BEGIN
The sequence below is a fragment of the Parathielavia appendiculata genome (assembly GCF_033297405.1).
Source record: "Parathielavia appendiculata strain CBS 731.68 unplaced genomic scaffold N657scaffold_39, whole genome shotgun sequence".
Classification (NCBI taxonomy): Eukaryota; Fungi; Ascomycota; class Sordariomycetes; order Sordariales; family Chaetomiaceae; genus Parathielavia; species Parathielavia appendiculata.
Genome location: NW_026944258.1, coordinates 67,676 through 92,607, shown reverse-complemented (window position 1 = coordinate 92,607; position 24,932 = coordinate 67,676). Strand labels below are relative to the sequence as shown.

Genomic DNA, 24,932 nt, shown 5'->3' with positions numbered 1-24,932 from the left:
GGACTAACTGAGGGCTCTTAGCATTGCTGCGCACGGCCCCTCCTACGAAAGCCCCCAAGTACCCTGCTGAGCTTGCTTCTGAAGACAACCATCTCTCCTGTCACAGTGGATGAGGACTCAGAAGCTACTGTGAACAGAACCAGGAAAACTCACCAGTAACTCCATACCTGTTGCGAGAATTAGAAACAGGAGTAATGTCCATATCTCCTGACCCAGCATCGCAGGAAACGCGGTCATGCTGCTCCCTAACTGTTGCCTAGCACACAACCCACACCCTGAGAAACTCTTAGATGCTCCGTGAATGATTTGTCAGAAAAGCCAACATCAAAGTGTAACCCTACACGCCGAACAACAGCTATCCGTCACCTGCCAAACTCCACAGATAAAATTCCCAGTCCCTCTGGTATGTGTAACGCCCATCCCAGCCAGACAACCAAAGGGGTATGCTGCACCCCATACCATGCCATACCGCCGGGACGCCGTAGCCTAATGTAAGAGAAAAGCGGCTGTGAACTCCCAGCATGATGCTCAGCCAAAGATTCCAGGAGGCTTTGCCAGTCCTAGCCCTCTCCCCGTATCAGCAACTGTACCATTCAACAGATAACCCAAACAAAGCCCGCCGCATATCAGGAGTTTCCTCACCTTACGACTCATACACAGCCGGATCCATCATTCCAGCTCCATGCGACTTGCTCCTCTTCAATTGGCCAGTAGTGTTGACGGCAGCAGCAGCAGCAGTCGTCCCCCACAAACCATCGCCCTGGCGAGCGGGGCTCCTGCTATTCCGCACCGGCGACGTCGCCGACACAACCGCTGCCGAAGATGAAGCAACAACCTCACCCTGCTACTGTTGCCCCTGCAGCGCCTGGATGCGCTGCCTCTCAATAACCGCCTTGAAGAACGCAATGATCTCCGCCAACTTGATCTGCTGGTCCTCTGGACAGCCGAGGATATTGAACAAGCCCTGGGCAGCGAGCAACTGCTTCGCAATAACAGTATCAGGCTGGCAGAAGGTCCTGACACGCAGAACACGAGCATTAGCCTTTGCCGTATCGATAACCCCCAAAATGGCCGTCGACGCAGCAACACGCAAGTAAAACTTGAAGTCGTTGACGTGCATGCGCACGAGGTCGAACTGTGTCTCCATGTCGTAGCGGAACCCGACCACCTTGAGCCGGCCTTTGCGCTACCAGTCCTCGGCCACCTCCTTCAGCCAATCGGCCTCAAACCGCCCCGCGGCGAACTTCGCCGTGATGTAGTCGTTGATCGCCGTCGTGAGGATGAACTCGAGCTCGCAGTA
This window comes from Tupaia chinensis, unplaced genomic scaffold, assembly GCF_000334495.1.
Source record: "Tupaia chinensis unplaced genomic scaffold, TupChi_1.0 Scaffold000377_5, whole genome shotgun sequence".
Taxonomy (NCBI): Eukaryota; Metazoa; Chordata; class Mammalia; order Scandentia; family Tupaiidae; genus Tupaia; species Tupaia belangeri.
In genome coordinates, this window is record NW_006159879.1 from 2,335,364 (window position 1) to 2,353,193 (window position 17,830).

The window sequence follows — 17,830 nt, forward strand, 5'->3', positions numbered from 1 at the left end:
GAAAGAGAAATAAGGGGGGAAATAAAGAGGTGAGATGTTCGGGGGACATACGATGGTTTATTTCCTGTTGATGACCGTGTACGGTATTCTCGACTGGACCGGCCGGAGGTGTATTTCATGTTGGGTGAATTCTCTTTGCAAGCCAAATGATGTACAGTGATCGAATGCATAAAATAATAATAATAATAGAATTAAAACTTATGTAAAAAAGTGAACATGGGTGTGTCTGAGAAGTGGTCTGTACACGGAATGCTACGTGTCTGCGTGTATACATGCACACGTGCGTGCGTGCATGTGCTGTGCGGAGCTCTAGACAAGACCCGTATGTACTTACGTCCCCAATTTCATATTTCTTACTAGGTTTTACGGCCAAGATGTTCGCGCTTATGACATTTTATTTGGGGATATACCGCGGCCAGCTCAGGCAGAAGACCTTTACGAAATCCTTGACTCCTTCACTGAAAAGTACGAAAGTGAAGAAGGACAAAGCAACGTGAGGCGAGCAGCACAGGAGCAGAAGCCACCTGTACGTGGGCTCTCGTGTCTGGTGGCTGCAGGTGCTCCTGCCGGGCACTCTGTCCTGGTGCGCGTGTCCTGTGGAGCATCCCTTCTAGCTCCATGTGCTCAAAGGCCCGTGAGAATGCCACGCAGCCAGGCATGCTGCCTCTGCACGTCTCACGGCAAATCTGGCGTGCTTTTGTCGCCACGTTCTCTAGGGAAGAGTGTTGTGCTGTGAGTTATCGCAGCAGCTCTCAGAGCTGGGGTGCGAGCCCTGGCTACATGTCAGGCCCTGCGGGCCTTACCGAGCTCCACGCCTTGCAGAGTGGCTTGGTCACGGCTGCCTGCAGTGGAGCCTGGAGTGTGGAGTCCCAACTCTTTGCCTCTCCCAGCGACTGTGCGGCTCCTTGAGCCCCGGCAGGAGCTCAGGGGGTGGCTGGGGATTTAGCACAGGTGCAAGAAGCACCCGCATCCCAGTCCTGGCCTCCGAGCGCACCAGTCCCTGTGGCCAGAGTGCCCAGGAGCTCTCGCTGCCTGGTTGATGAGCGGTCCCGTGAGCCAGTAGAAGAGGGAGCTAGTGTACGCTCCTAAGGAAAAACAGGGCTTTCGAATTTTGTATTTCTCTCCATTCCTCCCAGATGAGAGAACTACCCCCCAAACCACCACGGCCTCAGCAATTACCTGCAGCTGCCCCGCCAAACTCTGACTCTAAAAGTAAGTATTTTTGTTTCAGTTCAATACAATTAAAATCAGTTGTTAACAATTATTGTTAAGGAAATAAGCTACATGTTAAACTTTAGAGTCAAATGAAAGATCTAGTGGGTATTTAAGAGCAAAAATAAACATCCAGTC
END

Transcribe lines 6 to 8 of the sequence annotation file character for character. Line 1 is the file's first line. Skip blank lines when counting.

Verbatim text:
GGACTAACTGAGGGCTCTTAGCATTGCTGCGCACGGCCCCTCCTACGAAAGCCCCCAAGTACCCTGCTGAGCTTGCTTCTGAAGACAACCATCTCTCCTGTCACAGTGGATGAGGACTCAGAAGCTACTGTGAACAGAACCAGGAAAACTCACCAGTAACTCCATACCTGTTGCGAGAATTAGAAACAGGAGTAATGTCCATATCTCCTGACCCAGCATCGCAGGAAACGCGGTCATGCTGCTCCCTAACTGTTGCCTAGCACACAACCCACACCCTGAGAAACTCTTAGATGCTCCGTGAATGATTTGTCAGAAAAGCCAACATCAAAGTGTAACCCTACACGCCGAACAACAGCTATCCGTCACCTGCCAAACTCCACAGATAAAATTCCCAGTCCCTCTGGTATGTGTAACGCCCATCCCAGCCAGACAACCAAAGGGGTATGCTGCACCCCATACCATGCCATACCGCCGGGACGCCGTAGCCTAATGTAAGAGAAAAGCGGCTGTGAACTCCCAGCATGATGCTCAGCCAAAGATTCCAGGAGGCTTTGCCAGTCCTAGCCCTCTCCCCGTATCAGCAACTGTACCATTCAACAGATAACCCAAACAAAGCCCGCCGCATATCAGGAGTTTCCTCACCTTACGACTCATACACAGCCGGATCCATCATTCCAGCTCCATGCGACTTGCTCCTCTTCAATTGGCCAGTAGTGTTGACGGCAGCAGCAGCAGCAGTCGTCCCCCACAAACCATCGCCCTGGCGAGCGGGGCTCCTGCTATTCCGCACCGGCGACGTCGCCGACACAACCGCTGCCGAAGATGAAGCAACAACCTCACCCTGCTACTGTTGCCCCTGCAGCGCCTGGATGCGCTGCCTCTCAATAACCGCCTTGAAGAACGCAATGATCTCCGCCAACTTGATCTGCTGGTCCTCTGGACAGCCGAGGATATTGAACAAGCCCTGGGCAGCGAGCAACTGCTTCGCAATAACAGTATCAGGCTGGCAGAAGGTCCTGACACGCAGAACACGAGCATTAGCCTTTGCCGTATCGATAACCCCCAAAATGGCCGTCGACGCAGCAACACGCAAGTAAAACTTGAAGTCGTTGACGTGCATGCGCACGAGGTCGAACTGTGTCTCCATGTCGTAGCGGAACCCGACCACCTTGAGCCGGCCTTTGCGCTACCAGTCCTCGGCCACCTCCTTCAGCCAATCGGCCTCAAACCGCCCCGCGGCGAACTTCGCCGTGATGTAGTCGTTGATCGCCGTCGTGAGGATGAACTCGAGCTCGCAGTA
This window comes from Tupaia chinensis, unplaced genomic scaffold, assembly GCF_000334495.1.
Source record: "Tupaia chinensis unplaced genomic scaffold, TupChi_1.0 Scaffold000377_5, whole genome shotgun sequence".